World Bank: Coronavirus impact hangs over region

Kwakwa: Certainly the Chinese economy will be impacted.

KUALA LUMPUR: At a time when China is observing decelerating economic growth, it has another stumbling block thrown onto its path - the coronavirus epidemic.

And this does not spell good news for countries in the region, especially those that are heavily reliant on China.

A lot of it will depend on how quickly the virus outbreak gets under control, according to the World Bank.

The World Bank vice-president for East Asia and the Pacific Victoria Kwakwa said the next couple of weeks will be important in determining the magnitude of the impact.

“Certainly the Chinese economy will be impacted.

“This happened at a time where there are a lot of expenditures and economic activities just because people are celebrating (Chinese New Year) and a lot of that did not happen.

“We’re beginning to do some analysis.

“We don’t have clear numbers yet but I think we could see not insignificant impacts, particularly if the next two weeks it becomes clearer whether this is something that is now contained and we’re going to see a slowdown in the rate of progression of the disease.

“If not, we could be in serious trouble.

“Globally, China is very important and it is even more important for the region, ” she told StarBiz.

Kwakwa stressed that it is not just the impact of the virus for the other countries, which might not be much since most countries do not have a lot of cases, but it is the indirect effect on the impact on China.

It would be the spillover effect to the economies that are highly linked to the Chinese economy and the World Bank has begun its studies on this, including the impact on China.

While there are the various potential lines of adverse impacts, Kwakwa also pointed out that there are certain lines of activities to look into which might get a boost, such as the medical sector, the production of medical equipment in particular.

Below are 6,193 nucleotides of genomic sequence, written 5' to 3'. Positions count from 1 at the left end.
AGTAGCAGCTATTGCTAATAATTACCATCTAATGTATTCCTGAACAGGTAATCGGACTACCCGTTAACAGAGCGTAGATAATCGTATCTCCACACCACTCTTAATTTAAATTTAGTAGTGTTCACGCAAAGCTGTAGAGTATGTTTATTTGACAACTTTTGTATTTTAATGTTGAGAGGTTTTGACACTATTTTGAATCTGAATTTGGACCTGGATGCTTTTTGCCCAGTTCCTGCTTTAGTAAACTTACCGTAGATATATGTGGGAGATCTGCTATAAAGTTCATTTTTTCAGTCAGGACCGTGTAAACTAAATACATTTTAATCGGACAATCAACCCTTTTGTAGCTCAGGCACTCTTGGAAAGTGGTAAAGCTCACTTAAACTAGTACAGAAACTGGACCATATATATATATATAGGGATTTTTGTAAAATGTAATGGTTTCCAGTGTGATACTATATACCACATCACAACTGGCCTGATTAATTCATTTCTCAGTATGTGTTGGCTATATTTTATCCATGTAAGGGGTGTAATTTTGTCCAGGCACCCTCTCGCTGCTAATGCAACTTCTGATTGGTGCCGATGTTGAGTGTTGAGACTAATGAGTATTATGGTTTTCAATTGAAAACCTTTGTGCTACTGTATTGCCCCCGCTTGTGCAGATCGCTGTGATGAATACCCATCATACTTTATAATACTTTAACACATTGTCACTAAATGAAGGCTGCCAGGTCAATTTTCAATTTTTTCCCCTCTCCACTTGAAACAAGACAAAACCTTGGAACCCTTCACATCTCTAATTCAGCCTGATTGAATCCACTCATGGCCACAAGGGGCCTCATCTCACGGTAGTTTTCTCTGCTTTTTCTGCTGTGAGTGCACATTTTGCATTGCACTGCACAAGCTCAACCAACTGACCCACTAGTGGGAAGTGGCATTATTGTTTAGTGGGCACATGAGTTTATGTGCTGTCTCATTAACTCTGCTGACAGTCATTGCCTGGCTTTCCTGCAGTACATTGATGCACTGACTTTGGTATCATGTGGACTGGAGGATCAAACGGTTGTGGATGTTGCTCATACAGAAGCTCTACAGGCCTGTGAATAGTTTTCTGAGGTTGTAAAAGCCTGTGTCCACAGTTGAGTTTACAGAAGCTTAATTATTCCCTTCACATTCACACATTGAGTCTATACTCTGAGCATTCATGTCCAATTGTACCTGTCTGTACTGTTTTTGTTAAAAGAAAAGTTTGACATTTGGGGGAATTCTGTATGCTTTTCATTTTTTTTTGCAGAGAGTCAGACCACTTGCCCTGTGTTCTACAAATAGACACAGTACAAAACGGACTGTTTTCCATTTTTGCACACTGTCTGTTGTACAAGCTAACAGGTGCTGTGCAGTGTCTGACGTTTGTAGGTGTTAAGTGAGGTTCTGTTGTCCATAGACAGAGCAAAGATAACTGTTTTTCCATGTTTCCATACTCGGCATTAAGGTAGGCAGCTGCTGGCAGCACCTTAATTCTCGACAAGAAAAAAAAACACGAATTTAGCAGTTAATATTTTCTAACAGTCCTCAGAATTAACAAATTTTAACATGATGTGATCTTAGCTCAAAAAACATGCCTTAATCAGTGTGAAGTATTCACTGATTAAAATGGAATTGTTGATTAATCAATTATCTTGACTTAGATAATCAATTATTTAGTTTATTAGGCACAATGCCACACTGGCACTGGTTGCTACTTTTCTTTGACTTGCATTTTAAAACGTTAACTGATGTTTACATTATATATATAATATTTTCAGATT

These areas could see some pickup, which could then affect trade.

Generally, Kwakwa said countries also have to be in a stronger state of economic management to be able to withstand shocks, whatever the shocks were, which could be lower demand and slowdown in China so that in a negative scenario, they are able to bounce back a little faster.

And as far as Malaysia is concerned, Kwakwa said the World Bank was quite impressed with the steps undertaken by the government on the medical front and also in terms of the impact on the economy in dealing with the coronavirus outbreak,

“The finance minister talked about the tourism sector being impacted and what could be done and some stimulus measures that we’re originally considering and in case the trade war continued and deepen.

“The measures haven’t been rolled out and perhaps, do not need to be rolled out on the account of the trade issues but if needed, it could be rolled out to support the relevant part of the economies because of the crisis, ” she said.

Kwakwa was in Malaysia recently to ink a mutual agreement with the Government to extend the work of the World Bank Group’s Global Hub in Kuala Lumpur for an additional five-year period from 2021 to 2025.

She also had a bilateral meeting with Prime Minister Tun Dr Mahathir Mohamad.

“I think there’s excitement about the second phase, about what we can do together.

“The finance minister was pleased about the partnership that we launched.

“We talked about some of the work we will be doing and in particular, a report on a high-income economy as Malaysia is trying to get to the home stretch of becoming one.”

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